May 08

What is: doesn't support DPO or FUA?

Category: Linux   — Published by goeszen on May 8, 2021 at 7:33 pm

Did you ever track the health of your hard drives under Linux or tweaked the drive configurations through gnome-disks and then spotted something like:

sd 5:0:0:0: [sdd] Write cache: disabled, read cache: enabled, doesn't support DPO or FUA

in dmesg? Well the Internet is full of articles, mailing list posts and discussions where this is mentioned and people ponder if that is something of concern. But so far I haven't found a single source that actually explained what DPO or FUA actually mean!?

The answer is: both are newer features described in the ATAPI specs. FUA - introduced with ATA/ATAPI-7 (since 2001, ANSI INCITS 397-2005) - is the official abbreviation for "Forced Unit Access". It means the host is able to tell storage "... to fetch the data from the media surface and to not use a cached copy". That' an old SCSI feature from the late 1980s. SCSI? Well, as can be read here ATAPI assimilated some of the SCSI specs and at doing so things like NCQ (Native Command Queuing), FUA and DPO were carried over to ATA/ATAPI.

Now, DPO is also an older SCSI feature. it's an abbreviation of "Disable Page Out" and according to specs it "... allows the initiator to warn the target that the data being read is unlikely to be requested again soon and so is not worth keeping in the target's data cache."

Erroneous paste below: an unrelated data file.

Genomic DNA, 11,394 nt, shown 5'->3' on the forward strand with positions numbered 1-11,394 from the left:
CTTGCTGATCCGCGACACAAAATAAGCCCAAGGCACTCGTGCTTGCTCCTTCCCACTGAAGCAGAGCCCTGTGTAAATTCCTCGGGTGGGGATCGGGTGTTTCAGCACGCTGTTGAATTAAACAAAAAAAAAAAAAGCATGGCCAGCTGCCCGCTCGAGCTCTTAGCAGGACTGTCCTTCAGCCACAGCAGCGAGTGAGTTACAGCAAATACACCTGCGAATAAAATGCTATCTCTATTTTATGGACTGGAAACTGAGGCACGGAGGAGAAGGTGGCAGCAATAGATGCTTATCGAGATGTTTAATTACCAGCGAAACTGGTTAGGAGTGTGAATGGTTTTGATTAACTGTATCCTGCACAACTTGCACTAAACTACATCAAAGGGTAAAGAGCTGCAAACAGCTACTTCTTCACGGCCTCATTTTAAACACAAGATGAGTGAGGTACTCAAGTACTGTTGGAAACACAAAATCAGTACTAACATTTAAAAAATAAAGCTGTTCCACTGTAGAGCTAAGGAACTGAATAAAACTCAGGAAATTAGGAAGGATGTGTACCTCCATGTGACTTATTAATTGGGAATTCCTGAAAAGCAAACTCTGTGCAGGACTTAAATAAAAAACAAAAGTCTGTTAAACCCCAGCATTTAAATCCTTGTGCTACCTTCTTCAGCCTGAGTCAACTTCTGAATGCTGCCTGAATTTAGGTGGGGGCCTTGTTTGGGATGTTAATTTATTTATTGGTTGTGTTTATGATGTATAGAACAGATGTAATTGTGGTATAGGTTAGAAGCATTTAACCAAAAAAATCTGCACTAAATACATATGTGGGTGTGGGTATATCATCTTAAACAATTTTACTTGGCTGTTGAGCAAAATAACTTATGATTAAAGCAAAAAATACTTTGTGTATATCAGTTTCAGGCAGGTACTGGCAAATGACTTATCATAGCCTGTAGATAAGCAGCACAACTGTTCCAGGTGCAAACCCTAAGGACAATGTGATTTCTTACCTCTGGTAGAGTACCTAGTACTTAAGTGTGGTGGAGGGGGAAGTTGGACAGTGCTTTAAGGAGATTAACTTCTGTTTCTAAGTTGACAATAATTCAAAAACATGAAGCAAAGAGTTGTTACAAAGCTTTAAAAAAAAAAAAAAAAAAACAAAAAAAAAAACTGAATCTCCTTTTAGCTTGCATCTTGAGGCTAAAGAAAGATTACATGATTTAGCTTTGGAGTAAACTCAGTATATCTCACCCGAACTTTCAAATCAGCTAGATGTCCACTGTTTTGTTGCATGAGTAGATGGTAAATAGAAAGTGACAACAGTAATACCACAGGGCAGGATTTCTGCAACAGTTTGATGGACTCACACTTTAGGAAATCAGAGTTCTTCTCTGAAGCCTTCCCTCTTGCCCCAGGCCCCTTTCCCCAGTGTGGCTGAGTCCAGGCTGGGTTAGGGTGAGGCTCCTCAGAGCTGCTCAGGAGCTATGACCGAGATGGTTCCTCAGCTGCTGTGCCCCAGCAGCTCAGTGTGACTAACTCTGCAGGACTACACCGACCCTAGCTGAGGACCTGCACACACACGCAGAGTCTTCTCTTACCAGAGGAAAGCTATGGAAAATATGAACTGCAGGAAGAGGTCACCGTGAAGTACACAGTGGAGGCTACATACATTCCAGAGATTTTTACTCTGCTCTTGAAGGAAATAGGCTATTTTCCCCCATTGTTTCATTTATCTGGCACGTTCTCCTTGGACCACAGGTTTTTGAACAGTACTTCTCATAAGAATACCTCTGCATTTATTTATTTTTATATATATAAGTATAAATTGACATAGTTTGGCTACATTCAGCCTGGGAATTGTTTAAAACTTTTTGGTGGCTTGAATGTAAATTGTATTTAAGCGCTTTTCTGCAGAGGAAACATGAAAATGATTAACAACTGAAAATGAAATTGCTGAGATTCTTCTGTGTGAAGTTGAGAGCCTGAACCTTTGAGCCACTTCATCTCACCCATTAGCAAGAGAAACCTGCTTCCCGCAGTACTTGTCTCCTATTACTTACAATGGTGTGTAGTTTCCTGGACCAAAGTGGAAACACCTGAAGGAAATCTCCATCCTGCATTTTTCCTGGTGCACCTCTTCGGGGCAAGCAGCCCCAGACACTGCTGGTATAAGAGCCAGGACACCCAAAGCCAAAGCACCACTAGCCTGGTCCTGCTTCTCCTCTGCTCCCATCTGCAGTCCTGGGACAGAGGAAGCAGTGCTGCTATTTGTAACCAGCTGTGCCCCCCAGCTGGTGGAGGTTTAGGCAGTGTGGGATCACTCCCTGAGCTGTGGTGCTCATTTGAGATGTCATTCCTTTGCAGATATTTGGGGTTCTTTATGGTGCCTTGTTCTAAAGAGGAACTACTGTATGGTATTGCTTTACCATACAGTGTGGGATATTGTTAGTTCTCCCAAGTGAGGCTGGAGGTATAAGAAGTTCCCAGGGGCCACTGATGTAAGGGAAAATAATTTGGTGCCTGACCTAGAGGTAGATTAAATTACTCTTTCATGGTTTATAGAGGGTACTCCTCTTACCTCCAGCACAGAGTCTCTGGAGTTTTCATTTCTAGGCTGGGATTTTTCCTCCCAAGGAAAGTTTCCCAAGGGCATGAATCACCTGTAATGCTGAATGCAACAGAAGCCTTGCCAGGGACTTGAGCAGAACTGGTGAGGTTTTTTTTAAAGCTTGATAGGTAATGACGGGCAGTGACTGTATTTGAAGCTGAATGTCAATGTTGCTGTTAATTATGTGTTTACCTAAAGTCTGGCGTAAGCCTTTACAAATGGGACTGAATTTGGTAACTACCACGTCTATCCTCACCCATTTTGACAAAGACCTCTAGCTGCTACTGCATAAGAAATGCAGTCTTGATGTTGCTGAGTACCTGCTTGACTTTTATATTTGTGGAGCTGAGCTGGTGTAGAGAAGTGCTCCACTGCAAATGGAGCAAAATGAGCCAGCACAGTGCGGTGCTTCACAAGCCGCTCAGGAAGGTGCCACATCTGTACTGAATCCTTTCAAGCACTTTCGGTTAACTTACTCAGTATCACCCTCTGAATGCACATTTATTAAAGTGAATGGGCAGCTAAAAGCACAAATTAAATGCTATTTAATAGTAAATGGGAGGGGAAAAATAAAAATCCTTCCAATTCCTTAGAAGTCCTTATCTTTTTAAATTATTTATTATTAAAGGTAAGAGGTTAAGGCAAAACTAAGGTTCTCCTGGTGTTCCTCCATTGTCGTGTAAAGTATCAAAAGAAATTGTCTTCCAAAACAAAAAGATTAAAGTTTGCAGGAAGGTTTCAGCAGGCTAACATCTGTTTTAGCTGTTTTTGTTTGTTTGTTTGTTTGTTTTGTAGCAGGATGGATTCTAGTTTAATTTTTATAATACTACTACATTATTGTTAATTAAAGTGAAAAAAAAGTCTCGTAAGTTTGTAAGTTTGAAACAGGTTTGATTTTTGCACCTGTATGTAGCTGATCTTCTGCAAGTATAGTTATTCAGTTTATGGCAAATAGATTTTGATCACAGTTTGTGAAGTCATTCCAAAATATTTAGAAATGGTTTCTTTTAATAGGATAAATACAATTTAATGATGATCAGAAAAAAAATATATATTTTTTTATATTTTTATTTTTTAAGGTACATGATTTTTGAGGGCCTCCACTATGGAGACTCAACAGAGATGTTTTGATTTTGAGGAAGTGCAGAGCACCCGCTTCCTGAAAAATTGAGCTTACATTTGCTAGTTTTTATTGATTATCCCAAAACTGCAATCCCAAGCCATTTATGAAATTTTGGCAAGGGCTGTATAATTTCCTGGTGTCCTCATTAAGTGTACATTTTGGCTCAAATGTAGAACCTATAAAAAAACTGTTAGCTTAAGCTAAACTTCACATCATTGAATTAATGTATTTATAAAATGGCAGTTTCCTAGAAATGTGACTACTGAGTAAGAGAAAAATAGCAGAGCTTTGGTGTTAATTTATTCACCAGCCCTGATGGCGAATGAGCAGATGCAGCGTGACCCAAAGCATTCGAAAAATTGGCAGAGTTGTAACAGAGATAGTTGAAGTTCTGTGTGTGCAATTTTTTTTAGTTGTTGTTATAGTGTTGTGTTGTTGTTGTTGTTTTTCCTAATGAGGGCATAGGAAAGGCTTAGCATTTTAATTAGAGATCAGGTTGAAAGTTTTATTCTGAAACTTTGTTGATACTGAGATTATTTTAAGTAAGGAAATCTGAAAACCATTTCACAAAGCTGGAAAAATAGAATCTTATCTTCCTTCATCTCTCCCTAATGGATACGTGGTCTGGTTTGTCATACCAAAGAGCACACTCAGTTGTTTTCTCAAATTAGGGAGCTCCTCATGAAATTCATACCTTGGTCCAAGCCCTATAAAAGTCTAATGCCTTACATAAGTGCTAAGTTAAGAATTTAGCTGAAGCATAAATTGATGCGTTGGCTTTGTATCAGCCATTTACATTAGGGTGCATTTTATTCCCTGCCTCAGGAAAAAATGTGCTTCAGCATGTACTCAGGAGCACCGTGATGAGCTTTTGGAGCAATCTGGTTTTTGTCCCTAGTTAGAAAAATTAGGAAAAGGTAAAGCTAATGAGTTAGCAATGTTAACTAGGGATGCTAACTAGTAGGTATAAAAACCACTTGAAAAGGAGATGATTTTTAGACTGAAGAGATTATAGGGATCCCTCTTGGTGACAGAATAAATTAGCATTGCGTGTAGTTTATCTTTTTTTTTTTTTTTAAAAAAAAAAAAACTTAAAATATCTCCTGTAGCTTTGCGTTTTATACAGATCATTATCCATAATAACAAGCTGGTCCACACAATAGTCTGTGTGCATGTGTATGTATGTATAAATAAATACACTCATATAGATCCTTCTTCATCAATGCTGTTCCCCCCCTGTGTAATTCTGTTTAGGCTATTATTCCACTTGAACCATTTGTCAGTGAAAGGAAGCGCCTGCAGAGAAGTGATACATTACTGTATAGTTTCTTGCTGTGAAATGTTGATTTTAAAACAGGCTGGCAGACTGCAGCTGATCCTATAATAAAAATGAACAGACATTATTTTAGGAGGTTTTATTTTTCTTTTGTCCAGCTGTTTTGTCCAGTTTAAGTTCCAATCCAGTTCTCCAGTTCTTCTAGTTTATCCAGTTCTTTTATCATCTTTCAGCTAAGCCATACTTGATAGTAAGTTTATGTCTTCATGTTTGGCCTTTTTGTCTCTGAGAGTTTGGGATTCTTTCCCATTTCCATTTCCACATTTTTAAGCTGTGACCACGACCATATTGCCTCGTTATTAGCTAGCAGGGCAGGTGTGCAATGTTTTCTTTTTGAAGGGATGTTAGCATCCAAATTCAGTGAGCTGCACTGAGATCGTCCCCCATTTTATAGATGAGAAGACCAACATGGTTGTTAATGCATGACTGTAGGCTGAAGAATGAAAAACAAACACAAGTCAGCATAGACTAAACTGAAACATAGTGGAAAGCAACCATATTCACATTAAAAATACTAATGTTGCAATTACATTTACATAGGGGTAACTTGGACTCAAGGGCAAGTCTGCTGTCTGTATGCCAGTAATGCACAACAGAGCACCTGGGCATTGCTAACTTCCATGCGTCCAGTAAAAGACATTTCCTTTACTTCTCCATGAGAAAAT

If you're interested to learn more about these older SCSI (and then newer ATA/ATAPI features) you can read about them here. Both are part of the SCSI READ command set and this also explains why they are related to write /read caching settings and often pop-up when you alter cache settings on Linux systems, for example via sdparm or gnome-disks.

I, so far, didn't stumble over a driver/drive combo, on Linux at least, that actually does support DPO, FUA or both, but if you can shed more light, feel welcome to post to the comments.

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